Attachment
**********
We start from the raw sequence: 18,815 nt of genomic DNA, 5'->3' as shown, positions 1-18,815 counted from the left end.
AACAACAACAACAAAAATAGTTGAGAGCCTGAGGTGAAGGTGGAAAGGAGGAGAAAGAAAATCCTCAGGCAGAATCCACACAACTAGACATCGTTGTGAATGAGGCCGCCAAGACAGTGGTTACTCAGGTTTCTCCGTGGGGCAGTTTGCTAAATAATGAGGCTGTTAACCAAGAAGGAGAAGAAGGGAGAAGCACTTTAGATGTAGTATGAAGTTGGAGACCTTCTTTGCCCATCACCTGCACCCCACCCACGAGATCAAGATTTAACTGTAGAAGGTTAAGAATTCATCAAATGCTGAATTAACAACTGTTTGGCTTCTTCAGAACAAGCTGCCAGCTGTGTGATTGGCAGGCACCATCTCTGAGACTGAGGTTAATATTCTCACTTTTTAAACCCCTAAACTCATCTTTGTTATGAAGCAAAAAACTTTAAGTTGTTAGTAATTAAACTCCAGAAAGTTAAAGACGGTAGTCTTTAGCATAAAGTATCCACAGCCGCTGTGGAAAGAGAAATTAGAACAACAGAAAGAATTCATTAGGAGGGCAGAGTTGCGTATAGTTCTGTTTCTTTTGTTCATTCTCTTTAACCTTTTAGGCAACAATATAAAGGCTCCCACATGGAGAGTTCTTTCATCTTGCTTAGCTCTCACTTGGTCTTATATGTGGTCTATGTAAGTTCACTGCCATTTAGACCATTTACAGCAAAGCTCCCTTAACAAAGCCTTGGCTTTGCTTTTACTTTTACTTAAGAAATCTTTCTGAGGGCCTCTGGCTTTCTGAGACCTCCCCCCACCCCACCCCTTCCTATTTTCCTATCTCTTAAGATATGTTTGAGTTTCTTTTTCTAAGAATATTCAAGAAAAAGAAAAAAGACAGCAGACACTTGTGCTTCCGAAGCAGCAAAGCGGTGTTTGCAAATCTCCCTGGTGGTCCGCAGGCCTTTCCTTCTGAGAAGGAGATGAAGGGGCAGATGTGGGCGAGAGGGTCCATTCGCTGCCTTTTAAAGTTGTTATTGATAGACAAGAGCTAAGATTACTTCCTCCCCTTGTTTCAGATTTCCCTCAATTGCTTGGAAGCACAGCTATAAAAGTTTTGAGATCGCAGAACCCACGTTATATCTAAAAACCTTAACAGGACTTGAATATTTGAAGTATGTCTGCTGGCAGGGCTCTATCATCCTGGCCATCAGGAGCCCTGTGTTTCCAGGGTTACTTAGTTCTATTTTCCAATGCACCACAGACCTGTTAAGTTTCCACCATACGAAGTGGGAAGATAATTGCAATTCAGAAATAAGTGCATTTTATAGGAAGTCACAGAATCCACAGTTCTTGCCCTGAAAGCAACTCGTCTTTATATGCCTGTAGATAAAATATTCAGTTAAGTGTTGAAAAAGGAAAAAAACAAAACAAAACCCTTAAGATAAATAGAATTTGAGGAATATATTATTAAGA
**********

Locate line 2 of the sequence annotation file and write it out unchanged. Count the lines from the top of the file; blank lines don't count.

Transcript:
AACAACAACAACAAAAATAGTTGAGAGCCTGAGGTGAAGGTGGAAAGGAGGAGAAAGAAAATCCTCAGGCAGAATCCACACAACTAGACATCGTTGTGAATGAGGCCGCCAAGACAGTGGTTACTCAGGTTTCTCCGTGGGGCAGTTTGCTAAATAATGAGGCTGTTAACCAAGAAGGAGAAGAAGGGAGAAGCACTTTAGATGTAGTATGAAGTTGGAGACCTTCTTTGCCCATCACCTGCACCCCACCCACGAGATCAAGATTTAACTGTAGAAGGTTAAGAATTCATCAAATGCTGAATTAACAACTGTTTGGCTTCTTCAGAACAAGCTGCCAGCTGTGTGATTGGCAGGCACCATCTCTGAGACTGAGGTTAATATTCTCACTTTTTAAACCCCTAAACTCATCTTTGTTATGAAGCAAAAAACTTTAAGTTGTTAGTAATTAAACTCCAGAAAGTTAAAGACGGTAGTCTTTAGCATAAAGTATCCACAGCCGCTGTGGAAAGAGAAATTAGAACAACAGAAAGAATTCATTAGGAGGGCAGAGTTGCGTATAGTTCTGTTTCTTTTGTTCATTCTCTTTAACCTTTTAGGCAACAATATAAAGGCTCCCACATGGAGAGTTCTTTCATCTTGCTTAGCTCTCACTTGGTCTTATATGTGGTCTATGTAAGTTCACTGCCATTTAGACCATTTACAGCAAAGCTCCCTTAACAAAGCCTTGGCTTTGCTTTTACTTTTACTTAAGAAATCTTTCTGAGGGCCTCTGGCTTTCTGAGACCTCCCCCCACCCCACCCCTTCCTATTTTCCTATCTCTTAAGATATGTTTGAGTTTCTTTTTCTAAGAATATTCAAGAAAAAGAAAAAAGACAGCAGACACTTGTGCTTCCGAAGCAGCAAAGCGGTGTTTGCAAATCTCCCTGGTGGTCCGCAGGCCTTTCCTTCTGAGAAGGAGATGAAGGGGCAGATGTGGGCGAGAGGGTCCATTCGCTGCCTTTTAAAGTTGTTATTGATAGACAAGAGCTAAGATTACTTCCTCCCCTTGTTTCAGATTTCCCTCAATTGCTTGGAAGCACAGCTATAAAAGTTTTGAGATCGCAGAACCCACGTTATATCTAAAAACCTTAACAGGACTTGAATATTTGAAGTATGTCTGCTGGCAGGGCTCTATCATCCTGGCCATCAGGAGCCCTGTGTTTCCAGGGTTACTTAGTTCTATTTTCCAATGCACCACAGACCTGTTAAGTTTCCACCATACGAAGTGGGAAGATAATTGCAATTCAGAAATAAGTGCATTTTATAGGAAGTCACAGAATCCACAGTTCTTGCCCTGAAAGCAACTCGTCTTTATATGCCTGTAGATAAAATATTCAGTTAAGTGTTGAAAAAGGAAAAAAACAAAACAAAACCCTTAAGATAAATAGAATTTGAGGAATATATTATTAAGA